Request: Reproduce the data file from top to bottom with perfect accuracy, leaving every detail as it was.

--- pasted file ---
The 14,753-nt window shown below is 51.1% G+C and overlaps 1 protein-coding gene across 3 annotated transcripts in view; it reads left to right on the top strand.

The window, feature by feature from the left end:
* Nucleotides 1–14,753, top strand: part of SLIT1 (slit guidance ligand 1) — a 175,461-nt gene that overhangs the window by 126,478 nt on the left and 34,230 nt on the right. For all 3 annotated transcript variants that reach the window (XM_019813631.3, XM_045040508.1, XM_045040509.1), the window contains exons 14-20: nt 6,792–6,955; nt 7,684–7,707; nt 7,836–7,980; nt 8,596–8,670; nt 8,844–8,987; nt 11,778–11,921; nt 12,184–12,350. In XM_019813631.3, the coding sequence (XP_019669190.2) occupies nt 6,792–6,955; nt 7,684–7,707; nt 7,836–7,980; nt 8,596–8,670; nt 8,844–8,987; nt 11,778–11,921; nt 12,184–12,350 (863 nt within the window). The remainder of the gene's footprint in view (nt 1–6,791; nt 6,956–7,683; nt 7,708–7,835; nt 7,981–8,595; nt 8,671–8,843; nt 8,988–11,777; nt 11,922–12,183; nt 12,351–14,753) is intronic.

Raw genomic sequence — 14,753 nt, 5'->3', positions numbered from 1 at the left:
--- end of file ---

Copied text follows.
The 14,753-nt window shown below is 51.1% G+C and overlaps 1 protein-coding gene across 3 annotated transcripts in view; it reads left to right on the top strand.

The window, feature by feature from the left end:
* Nucleotides 1–14,753, top strand: part of SLIT1 (slit guidance ligand 1) — a 175,461-nt gene that overhangs the window by 126,478 nt on the left and 34,230 nt on the right. For all 3 annotated transcript variants that reach the window (XM_019813631.3, XM_045040508.1, XM_045040509.1), the window contains exons 14-20: nt 6,792–6,955; nt 7,684–7,707; nt 7,836–7,980; nt 8,596–8,670; nt 8,844–8,987; nt 11,778–11,921; nt 12,184–12,350. In XM_019813631.3, the coding sequence (XP_019669190.2) occupies nt 6,792–6,955; nt 7,684–7,707; nt 7,836–7,980; nt 8,596–8,670; nt 8,844–8,987; nt 11,778–11,921; nt 12,184–12,350 (863 nt within the window). The remainder of the gene's footprint in view (nt 1–6,791; nt 6,956–7,683; nt 7,708–7,835; nt 7,981–8,595; nt 8,671–8,843; nt 8,988–11,777; nt 11,922–12,183; nt 12,351–14,753) is intronic.

Raw genomic sequence — 14,753 nt, 5'->3', positions numbered from 1 at the left: